Good books offer ways to help expand youngsters appreciation of Nature/God. Something More: Nurturing Your Child's Spiritual Growth by Jean Fitzpatrick and Curriculum of Love by Morgan Simone Daleo provides thoughtful guidance on how to nurture spiritual values in children. Curriculum of Love "celebrates the great gift of life and recognizes the importance of taking care of ourselves, our human and animal families, and the world we inhabit."

Earth Child by Kathryn Sheehan and Mary Waidner presents a rich array of games, projects, and exercises (some fundamentalists accused this book of promoting Pantheism, which bespeaks its value). Sharing Nature With Children by Joseph Cornell and The Sense of Wonder by Rachel Carson bring additional insights. A raft of books invite hands-on Nature activities including Nature Crafts for Kids by Gwen Diehn and Terry Krautwurst, 50 Nature Projects for Kids by Cecilia Fritzsimons, and Nature in Your Backyard by Susan Lang.

All of these titles encourage activity in the natural world, rather than passivity in the artificial world of computer games and television. Less is more. "Turning off the television," says media authority Michael True, " may be the most important step a parent takes in protecting a child's verbal, visual and perhaps moral imagination."

Another invaluable step is simply to read together 20 minutes a day. In the first years of life, children learn so much about love and trust, and about the big wide world through the books you choose. In later years, reading aloud together remains a special time for closeness and discussion. At any age, shared reading offers golden opportunities to instill pantheistic ideas.

In My Grandpa and the Sea by Kathrine Orr, a wife chides her husband for not going to church. But the husband responds: "God is in the sea and sky, and in the fish and in ourselves... I don't need to go to a little house to meet God."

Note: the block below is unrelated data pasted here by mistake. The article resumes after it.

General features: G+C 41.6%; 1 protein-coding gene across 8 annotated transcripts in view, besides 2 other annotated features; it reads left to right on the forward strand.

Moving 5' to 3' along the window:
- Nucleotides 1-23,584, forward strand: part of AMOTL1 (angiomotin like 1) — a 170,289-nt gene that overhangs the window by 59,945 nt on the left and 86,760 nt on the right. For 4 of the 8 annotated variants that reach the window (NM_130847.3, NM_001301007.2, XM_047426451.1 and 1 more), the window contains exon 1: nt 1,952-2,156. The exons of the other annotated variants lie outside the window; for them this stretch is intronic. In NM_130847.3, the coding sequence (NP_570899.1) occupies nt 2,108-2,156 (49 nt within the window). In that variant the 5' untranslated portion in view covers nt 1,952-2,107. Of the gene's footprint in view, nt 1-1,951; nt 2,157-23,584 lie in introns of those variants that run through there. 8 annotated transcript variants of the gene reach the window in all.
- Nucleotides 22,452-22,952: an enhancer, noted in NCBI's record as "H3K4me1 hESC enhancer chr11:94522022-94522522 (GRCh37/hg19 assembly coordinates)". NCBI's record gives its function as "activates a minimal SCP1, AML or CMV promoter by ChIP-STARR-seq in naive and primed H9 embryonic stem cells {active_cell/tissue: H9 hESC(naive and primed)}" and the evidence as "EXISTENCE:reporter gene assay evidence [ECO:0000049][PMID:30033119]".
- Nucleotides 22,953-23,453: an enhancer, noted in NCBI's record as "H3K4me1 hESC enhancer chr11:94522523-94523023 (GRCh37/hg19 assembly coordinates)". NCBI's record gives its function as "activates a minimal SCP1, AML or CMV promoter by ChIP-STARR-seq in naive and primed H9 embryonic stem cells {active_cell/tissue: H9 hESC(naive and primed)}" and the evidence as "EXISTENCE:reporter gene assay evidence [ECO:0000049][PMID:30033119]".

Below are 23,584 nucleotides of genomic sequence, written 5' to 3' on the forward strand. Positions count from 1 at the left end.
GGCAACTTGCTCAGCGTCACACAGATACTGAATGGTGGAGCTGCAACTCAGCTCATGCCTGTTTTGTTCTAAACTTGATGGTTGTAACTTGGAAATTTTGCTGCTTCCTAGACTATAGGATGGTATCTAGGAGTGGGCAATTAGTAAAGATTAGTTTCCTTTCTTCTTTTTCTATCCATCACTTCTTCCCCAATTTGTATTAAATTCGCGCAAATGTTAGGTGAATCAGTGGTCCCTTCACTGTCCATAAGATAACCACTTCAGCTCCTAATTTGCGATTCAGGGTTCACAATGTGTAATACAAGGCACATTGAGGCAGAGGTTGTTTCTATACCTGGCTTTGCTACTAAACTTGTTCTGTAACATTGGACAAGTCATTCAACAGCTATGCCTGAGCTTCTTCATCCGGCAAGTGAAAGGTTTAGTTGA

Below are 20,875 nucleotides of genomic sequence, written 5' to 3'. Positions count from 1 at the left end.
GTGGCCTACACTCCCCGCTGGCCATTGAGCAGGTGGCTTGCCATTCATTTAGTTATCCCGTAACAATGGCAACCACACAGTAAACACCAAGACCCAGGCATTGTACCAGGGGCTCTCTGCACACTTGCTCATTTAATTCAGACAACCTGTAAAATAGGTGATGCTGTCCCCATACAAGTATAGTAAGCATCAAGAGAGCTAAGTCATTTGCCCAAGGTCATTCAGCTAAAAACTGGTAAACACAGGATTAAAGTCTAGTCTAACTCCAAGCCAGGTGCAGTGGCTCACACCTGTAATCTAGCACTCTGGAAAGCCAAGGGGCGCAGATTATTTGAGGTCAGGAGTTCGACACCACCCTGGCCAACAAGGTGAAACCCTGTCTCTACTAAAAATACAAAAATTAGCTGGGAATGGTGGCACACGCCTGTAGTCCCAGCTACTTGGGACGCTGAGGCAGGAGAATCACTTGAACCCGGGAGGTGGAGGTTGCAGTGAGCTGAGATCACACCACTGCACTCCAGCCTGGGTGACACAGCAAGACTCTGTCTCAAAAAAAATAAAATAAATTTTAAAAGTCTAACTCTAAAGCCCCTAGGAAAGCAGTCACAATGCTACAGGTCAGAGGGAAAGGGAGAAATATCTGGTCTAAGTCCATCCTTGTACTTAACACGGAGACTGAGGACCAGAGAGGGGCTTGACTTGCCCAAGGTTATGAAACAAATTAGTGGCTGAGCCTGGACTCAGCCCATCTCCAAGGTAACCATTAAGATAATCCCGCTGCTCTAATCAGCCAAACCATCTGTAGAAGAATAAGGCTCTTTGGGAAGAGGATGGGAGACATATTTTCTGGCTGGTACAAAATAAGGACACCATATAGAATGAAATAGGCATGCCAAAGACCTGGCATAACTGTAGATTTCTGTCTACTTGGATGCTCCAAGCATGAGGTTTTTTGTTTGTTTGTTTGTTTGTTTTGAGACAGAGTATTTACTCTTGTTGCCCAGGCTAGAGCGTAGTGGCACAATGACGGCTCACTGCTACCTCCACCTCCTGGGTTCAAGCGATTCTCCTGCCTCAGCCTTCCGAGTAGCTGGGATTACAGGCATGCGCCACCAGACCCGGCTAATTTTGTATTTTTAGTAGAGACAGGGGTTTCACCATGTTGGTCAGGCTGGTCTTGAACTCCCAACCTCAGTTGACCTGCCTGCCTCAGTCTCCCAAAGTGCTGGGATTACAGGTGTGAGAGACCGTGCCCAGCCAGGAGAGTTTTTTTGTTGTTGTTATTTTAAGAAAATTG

In Annie and the Old One by Miska Miles, an aging Navaho grandmother announces that she will die after finishing a rug. Her granddaughter sneaks out at night to pull threads from the loom so the rug won't get done. But she's soon caught in the act, and the grandmother gently speaks to her:

"My granddaughter, you have tried to hold back time. This cannot be done... the sun comes up from the edge of earth in the morning. It returns to the edge of earth in the evening. Earth, from which good things come for the living creatures on it. Earth, to which all creatures finally go." Annie realizes "she would always be a part of the earth, just as her grandmother had always been, just as her grandmother would always be, always and forever. And Annie was breathless with the wonder of it."

Usually the books you select won't have pantheistic overtones, but you can often sprinkle your beliefs and values into your reading.

We intersperse illustrated stories, fairy tales, and natural history books with volumes on myths and religions from various cultures, noting how bible depictions of creation, angels, hades, and so forth often had antecedents from earlier cultures.  We point out similarities and differences between others belief systems and ours, emphasizing respect for varying traditions (except in cases of religious fanaticism which deserve no respect and receive strong repudiation).

Established religions provide answers to the big questions children sooner or later ask: Where did we come from? Why are we here? Where are we going?

Pantheism has answers of its own. We came from stardust. We're here to live and pass on life. We're going back to the Earth. Explanations can be as simple as the grandmother's view of mortality in Annie and the Old One. Basic answers can be elaborated with facts from modern cosmology, biology, ecology and other disciplines as youngsters grow older.

Unlike some religions, Pantheism acknowledges that a few questions remain unanswerable. For example, why is there something instead of nothing? Accepting the ultimate mystery of existence leaves us awash in awe and wonder, readily transmitted to offspring. I told my kids it would be a much less interesting universe if we knew all the answers, and that satisfied them.